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Pécs - A view from our expert author
The cathedral The interior is decorated with paintings by premier historicist artists Bertalan Székely and Károly Lotz © Balazs Toth, Shutterstock
It would be a cantankerous soul who didn’t like Pécs, a shifty sort who’d tell you that right was left and red was green before wriggling out of paying his bar tab. A man not to be trusted, you understand. Once you pass through the featureless modern suburbs, you’re greeted by a wonderful city that combines old-world charm with contemporary vibrancy, one that contains a premier cathedral, a host of conveniently placed museums and some worthy restaurants, and that is atmospheric by night and friendly by day. You’ll see in a shot why it is second only to Budapest on the tourist itinerary.
You’ll see in a shot why Pécs is second only to Budapest on the tourist itinerary.
Summer lingers long in Pécs, which is shielded from northern winds by the Mecsek Hills and wallows in a sub-Mediterranean microclimate. It’s no surprise that the Romans felt at home here, establishing a town called Sopianae that was by the 3rd century one of the administrative centres of the province of Pannonia. They cultivated vineyards and fruit trees on the southern slopes, a sweet and lasting legacy that in the 15th century inspired the humanist poet Janus Pannonius to trill (in Latin) about the wonders of the late-blossoming almond trees. As the city grows and houses creep up the hillsides, viniculture is less of an enveloping presence than it once was, but vines are still harvested to the east and west of the centre, and older residents refer to themselves as tüke (a word deriving from the Hungarian for ‘vinestock’).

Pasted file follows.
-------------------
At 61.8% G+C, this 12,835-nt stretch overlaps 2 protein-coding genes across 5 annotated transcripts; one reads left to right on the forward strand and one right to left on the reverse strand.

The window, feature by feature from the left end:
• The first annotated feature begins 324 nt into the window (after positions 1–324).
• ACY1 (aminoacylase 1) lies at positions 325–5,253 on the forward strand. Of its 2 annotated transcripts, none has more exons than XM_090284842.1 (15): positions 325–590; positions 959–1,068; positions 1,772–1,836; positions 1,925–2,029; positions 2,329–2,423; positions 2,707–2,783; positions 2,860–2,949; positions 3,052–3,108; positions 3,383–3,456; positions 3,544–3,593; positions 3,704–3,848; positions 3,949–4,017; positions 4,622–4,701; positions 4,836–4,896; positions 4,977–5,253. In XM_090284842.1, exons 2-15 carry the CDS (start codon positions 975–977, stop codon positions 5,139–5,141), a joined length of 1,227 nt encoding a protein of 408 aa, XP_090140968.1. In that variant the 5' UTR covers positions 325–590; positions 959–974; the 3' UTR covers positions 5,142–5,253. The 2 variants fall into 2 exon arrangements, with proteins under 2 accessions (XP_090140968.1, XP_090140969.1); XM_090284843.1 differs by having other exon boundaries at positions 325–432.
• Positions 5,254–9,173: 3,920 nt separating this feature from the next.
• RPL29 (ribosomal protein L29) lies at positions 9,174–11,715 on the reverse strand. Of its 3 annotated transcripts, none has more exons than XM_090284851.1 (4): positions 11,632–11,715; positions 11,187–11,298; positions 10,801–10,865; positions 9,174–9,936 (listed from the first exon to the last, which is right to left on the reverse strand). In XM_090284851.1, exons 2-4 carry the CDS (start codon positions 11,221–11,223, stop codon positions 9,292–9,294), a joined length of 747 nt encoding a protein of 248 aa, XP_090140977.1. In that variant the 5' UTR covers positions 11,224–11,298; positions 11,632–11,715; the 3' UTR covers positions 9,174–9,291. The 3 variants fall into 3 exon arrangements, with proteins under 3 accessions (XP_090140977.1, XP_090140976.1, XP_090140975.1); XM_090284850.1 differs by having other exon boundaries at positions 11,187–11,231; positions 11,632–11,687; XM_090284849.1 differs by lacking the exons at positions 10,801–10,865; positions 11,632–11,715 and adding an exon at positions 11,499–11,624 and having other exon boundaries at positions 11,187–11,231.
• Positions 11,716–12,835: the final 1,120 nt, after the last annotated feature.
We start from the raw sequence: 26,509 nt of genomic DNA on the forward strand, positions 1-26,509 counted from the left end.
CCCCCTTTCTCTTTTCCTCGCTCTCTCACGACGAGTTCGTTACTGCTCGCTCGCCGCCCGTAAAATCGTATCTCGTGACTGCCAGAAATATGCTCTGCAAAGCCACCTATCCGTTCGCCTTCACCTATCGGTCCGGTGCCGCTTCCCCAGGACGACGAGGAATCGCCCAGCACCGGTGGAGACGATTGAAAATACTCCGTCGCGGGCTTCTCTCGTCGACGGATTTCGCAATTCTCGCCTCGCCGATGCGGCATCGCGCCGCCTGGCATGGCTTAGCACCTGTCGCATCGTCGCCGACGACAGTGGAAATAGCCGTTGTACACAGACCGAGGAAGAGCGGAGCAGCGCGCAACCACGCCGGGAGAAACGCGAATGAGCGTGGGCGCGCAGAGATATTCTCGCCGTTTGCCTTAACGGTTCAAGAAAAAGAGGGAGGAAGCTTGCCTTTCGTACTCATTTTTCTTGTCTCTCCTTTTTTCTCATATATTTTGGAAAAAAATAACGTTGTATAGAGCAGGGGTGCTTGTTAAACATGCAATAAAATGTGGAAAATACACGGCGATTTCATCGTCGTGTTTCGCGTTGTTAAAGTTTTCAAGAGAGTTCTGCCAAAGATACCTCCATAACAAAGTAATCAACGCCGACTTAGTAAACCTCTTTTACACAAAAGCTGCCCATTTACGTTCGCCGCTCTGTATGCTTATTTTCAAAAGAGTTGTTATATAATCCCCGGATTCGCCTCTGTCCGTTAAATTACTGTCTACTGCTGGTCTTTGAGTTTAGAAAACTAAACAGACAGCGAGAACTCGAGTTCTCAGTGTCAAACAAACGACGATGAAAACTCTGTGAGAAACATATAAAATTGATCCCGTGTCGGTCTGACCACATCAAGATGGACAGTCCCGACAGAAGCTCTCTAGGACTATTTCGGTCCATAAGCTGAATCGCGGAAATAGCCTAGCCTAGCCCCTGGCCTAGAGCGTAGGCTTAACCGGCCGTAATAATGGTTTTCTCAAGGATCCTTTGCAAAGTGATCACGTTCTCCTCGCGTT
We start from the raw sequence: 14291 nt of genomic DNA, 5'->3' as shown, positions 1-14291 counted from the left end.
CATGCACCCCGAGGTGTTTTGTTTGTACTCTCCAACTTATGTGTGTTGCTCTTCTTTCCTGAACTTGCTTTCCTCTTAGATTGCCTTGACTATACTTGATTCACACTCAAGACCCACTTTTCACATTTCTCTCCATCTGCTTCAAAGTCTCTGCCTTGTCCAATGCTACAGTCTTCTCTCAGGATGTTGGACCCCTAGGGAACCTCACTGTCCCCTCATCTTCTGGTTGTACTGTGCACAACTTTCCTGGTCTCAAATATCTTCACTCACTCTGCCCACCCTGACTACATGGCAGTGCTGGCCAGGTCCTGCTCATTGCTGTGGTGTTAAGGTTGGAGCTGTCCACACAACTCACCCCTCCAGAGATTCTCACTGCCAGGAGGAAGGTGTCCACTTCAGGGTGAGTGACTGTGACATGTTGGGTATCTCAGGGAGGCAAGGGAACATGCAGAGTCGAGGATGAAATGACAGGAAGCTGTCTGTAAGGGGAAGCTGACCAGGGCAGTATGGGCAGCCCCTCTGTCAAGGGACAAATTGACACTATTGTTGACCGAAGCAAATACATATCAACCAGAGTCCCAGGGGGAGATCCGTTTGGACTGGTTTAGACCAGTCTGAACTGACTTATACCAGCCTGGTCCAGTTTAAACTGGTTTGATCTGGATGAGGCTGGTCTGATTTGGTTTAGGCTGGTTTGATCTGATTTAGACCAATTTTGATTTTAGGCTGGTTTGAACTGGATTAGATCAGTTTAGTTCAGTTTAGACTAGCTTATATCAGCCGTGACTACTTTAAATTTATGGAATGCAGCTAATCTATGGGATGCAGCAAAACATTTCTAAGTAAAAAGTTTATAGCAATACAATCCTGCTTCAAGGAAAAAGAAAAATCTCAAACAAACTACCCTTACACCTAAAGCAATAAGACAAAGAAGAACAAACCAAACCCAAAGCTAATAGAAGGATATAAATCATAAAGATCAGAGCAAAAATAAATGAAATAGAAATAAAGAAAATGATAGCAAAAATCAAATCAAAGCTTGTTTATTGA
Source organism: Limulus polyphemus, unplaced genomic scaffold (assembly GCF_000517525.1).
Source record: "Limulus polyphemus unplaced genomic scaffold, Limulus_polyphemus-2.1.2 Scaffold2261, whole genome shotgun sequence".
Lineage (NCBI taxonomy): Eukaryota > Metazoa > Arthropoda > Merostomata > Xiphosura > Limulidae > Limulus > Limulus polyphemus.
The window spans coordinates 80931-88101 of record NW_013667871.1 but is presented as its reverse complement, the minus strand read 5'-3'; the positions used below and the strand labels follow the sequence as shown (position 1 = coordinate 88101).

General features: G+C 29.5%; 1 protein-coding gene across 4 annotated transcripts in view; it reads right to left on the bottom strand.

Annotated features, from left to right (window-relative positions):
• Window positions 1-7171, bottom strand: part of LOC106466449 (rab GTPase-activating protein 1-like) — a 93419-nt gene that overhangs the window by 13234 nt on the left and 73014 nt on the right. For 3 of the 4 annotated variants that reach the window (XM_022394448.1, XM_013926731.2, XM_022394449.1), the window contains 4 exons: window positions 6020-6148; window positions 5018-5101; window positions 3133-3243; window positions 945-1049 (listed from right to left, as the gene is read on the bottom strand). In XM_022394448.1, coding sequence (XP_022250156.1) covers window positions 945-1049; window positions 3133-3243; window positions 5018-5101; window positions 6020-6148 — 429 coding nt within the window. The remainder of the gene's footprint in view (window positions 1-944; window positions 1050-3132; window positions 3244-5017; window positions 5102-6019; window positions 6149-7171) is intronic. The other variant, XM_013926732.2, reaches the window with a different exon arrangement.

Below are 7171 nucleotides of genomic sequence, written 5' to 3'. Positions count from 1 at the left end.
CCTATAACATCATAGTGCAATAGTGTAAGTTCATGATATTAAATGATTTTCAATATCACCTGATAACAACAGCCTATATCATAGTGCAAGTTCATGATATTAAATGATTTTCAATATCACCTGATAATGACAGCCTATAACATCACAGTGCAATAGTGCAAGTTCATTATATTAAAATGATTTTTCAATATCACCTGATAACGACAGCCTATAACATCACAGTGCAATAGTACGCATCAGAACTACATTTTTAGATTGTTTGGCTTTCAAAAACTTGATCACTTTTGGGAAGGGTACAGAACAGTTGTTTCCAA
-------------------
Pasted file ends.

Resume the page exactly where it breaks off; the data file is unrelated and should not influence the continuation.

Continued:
In 1009 King István made the town an episcopal see, and Lajos the Great opened the country’s first university in 1367, when it became a stronghold of Hungarian Renaissance culture. Ottoman occupation had a significant impact; while other settlements during this period were often left to rot, Pécs developed into a thriving oriental centre of commerce and academia. The city held 17 mosques. The residue of this Turkish influence is clearer in Pécs and its architecture than anywhere else in Hungary. Damage was heavy during the fight to remove the Turks, but the city rose again on the shoulders of vintners, coal miners digging in the Mecsek, and leather workers continuing an industry imported by Balkan immigrants. Factories producing luxury goods sprouted, among them Hamerli Gloves, Angster Organ and Zsolnay Ceramics. After the reshaping of borders through the Treaty of Trianon, Pécs’s traditional place as a hive of learning was restored when the Hungarian University of Arts and Sciences was moved here from Pozsony (Bratislava) in 1921; in the 1970s, the city’s ‘Museum Street’ was established. The fresh intellectual and cultural energy is palpable, particularly when festivals are in full swing.